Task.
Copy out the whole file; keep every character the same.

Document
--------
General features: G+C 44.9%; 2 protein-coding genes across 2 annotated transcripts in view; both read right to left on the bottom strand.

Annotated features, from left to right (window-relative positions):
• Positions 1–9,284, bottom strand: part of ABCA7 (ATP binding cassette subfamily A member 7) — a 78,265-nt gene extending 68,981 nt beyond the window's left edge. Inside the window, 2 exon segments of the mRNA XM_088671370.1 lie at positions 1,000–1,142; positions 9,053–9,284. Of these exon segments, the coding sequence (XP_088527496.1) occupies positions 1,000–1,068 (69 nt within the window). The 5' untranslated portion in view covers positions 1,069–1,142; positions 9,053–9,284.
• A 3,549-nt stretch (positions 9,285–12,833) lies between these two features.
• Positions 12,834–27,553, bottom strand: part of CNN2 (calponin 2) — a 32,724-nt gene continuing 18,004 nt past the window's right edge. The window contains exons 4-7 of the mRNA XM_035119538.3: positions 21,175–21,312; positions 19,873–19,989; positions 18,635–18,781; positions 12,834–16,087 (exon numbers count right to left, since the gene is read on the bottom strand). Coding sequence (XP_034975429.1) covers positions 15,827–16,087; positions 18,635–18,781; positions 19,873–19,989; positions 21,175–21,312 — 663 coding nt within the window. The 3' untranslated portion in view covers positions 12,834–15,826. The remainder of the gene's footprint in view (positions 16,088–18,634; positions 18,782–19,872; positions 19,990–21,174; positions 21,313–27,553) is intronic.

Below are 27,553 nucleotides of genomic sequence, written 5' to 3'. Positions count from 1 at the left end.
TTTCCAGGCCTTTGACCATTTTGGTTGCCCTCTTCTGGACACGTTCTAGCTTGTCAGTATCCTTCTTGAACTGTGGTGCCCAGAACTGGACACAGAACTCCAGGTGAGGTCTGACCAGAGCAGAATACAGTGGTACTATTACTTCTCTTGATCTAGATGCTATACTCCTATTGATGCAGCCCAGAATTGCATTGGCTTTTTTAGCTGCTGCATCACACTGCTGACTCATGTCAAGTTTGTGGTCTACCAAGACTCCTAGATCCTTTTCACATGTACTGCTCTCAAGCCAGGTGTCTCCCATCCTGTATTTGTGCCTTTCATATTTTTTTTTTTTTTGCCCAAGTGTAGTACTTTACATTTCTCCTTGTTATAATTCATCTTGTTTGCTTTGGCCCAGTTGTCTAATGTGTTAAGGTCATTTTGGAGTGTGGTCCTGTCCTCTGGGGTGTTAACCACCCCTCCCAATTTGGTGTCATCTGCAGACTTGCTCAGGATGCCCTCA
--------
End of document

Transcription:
General features: G+C 44.9%; 2 protein-coding genes across 2 annotated transcripts in view; both read right to left on the bottom strand.

Annotated features, from left to right (window-relative positions):
• Positions 1–9,284, bottom strand: part of ABCA7 (ATP binding cassette subfamily A member 7) — a 78,265-nt gene extending 68,981 nt beyond the window's left edge. Inside the window, 2 exon segments of the mRNA XM_088671370.1 lie at positions 1,000–1,142; positions 9,053–9,284. Of these exon segments, the coding sequence (XP_088527496.1) occupies positions 1,000–1,068 (69 nt within the window). The 5' untranslated portion in view covers positions 1,069–1,142; positions 9,053–9,284.
• A 3,549-nt stretch (positions 9,285–12,833) lies between these two features.
• Positions 12,834–27,553, bottom strand: part of CNN2 (calponin 2) — a 32,724-nt gene continuing 18,004 nt past the window's right edge. The window contains exons 4-7 of the mRNA XM_035119538.3: positions 21,175–21,312; positions 19,873–19,989; positions 18,635–18,781; positions 12,834–16,087 (exon numbers count right to left, since the gene is read on the bottom strand). Coding sequence (XP_034975429.1) covers positions 15,827–16,087; positions 18,635–18,781; positions 19,873–19,989; positions 21,175–21,312 — 663 coding nt within the window. The 3' untranslated portion in view covers positions 12,834–15,826. The remainder of the gene's footprint in view (positions 16,088–18,634; positions 18,782–19,872; positions 19,990–21,174; positions 21,313–27,553) is intronic.

Below are 27,553 nucleotides of genomic sequence, written 5' to 3'. Positions count from 1 at the left end.
TTTCCAGGCCTTTGACCATTTTGGTTGCCCTCTTCTGGACACGTTCTAGCTTGTCAGTATCCTTCTTGAACTGTGGTGCCCAGAACTGGACACAGAACTCCAGGTGAGGTCTGACCAGAGCAGAATACAGTGGTACTATTACTTCTCTTGATCTAGATGCTATACTCCTATTGATGCAGCCCAGAATTGCATTGGCTTTTTTAGCTGCTGCATCACACTGCTGACTCATGTCAAGTTTGTGGTCTACCAAGACTCCTAGATCCTTTTCACATGTACTGCTCTCAAGCCAGGTGTCTCCCATCCTGTATTTGTGCCTTTCATATTTTTTTTTTTTTTGCCCAAGTGTAGTACTTTACATTTCTCCTTGTTATAATTCATCTTGTTTGCTTTGGCCCAGTTGTCTAATGTGTTAAGGTCATTTTGGAGTGTGGTCCTGTCCTCTGGGGTGTTAACCACCCCTCCCAATTTGGTGTCATCTGCAGACTTGCTCAGGATGCCCTCA